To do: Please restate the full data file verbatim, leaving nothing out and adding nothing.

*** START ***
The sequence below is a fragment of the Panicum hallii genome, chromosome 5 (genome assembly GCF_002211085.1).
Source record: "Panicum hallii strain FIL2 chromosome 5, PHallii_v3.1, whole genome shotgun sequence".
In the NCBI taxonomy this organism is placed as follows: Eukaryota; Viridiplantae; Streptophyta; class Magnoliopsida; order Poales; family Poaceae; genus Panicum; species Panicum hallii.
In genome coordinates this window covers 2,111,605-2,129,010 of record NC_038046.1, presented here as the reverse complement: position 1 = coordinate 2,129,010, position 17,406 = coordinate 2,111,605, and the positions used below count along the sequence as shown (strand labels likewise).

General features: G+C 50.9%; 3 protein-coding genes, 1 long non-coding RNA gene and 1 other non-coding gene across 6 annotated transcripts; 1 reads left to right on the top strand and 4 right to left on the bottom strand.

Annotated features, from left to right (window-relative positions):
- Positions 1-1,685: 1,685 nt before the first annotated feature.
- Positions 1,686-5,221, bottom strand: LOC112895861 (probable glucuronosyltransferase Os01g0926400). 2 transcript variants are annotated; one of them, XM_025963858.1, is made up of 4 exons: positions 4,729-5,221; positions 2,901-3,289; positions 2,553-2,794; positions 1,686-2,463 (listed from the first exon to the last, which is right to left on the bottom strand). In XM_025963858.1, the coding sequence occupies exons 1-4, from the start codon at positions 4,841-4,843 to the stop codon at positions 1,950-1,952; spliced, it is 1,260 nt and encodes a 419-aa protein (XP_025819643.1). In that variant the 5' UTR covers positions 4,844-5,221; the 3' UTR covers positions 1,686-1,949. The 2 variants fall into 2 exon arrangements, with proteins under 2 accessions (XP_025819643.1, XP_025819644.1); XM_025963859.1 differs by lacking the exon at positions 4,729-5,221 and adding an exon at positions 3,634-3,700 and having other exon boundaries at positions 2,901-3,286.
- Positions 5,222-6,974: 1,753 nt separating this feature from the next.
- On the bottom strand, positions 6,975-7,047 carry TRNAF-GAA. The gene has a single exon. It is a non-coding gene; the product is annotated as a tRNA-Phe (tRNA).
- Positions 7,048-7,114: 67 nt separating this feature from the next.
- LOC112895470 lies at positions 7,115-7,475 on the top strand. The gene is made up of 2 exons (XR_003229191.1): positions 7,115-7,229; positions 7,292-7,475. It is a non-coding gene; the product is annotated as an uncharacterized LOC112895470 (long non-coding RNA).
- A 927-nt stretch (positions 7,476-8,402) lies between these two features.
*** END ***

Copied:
The sequence below is a fragment of the Panicum hallii genome, chromosome 5 (genome assembly GCF_002211085.1).
Source record: "Panicum hallii strain FIL2 chromosome 5, PHallii_v3.1, whole genome shotgun sequence".
In the NCBI taxonomy this organism is placed as follows: Eukaryota; Viridiplantae; Streptophyta; class Magnoliopsida; order Poales; family Poaceae; genus Panicum; species Panicum hallii.
In genome coordinates this window covers 2,111,605-2,129,010 of record NC_038046.1, presented here as the reverse complement: position 1 = coordinate 2,129,010, position 17,406 = coordinate 2,111,605, and the positions used below count along the sequence as shown (strand labels likewise).

General features: G+C 50.9%; 3 protein-coding genes, 1 long non-coding RNA gene and 1 other non-coding gene across 6 annotated transcripts; 1 reads left to right on the top strand and 4 right to left on the bottom strand.

Annotated features, from left to right (window-relative positions):
- Positions 1-1,685: 1,685 nt before the first annotated feature.
- Positions 1,686-5,221, bottom strand: LOC112895861 (probable glucuronosyltransferase Os01g0926400). 2 transcript variants are annotated; one of them, XM_025963858.1, is made up of 4 exons: positions 4,729-5,221; positions 2,901-3,289; positions 2,553-2,794; positions 1,686-2,463 (listed from the first exon to the last, which is right to left on the bottom strand). In XM_025963858.1, the coding sequence occupies exons 1-4, from the start codon at positions 4,841-4,843 to the stop codon at positions 1,950-1,952; spliced, it is 1,260 nt and encodes a 419-aa protein (XP_025819643.1). In that variant the 5' UTR covers positions 4,844-5,221; the 3' UTR covers positions 1,686-1,949. The 2 variants fall into 2 exon arrangements, with proteins under 2 accessions (XP_025819643.1, XP_025819644.1); XM_025963859.1 differs by lacking the exon at positions 4,729-5,221 and adding an exon at positions 3,634-3,700 and having other exon boundaries at positions 2,901-3,286.
- Positions 5,222-6,974: 1,753 nt separating this feature from the next.
- On the bottom strand, positions 6,975-7,047 carry TRNAF-GAA. The gene has a single exon. It is a non-coding gene; the product is annotated as a tRNA-Phe (tRNA).
- Positions 7,048-7,114: 67 nt separating this feature from the next.
- LOC112895470 lies at positions 7,115-7,475 on the top strand. The gene is made up of 2 exons (XR_003229191.1): positions 7,115-7,229; positions 7,292-7,475. It is a non-coding gene; the product is annotated as an uncharacterized LOC112895470 (long non-coding RNA).
- A 927-nt stretch (positions 7,476-8,402) lies between these two features.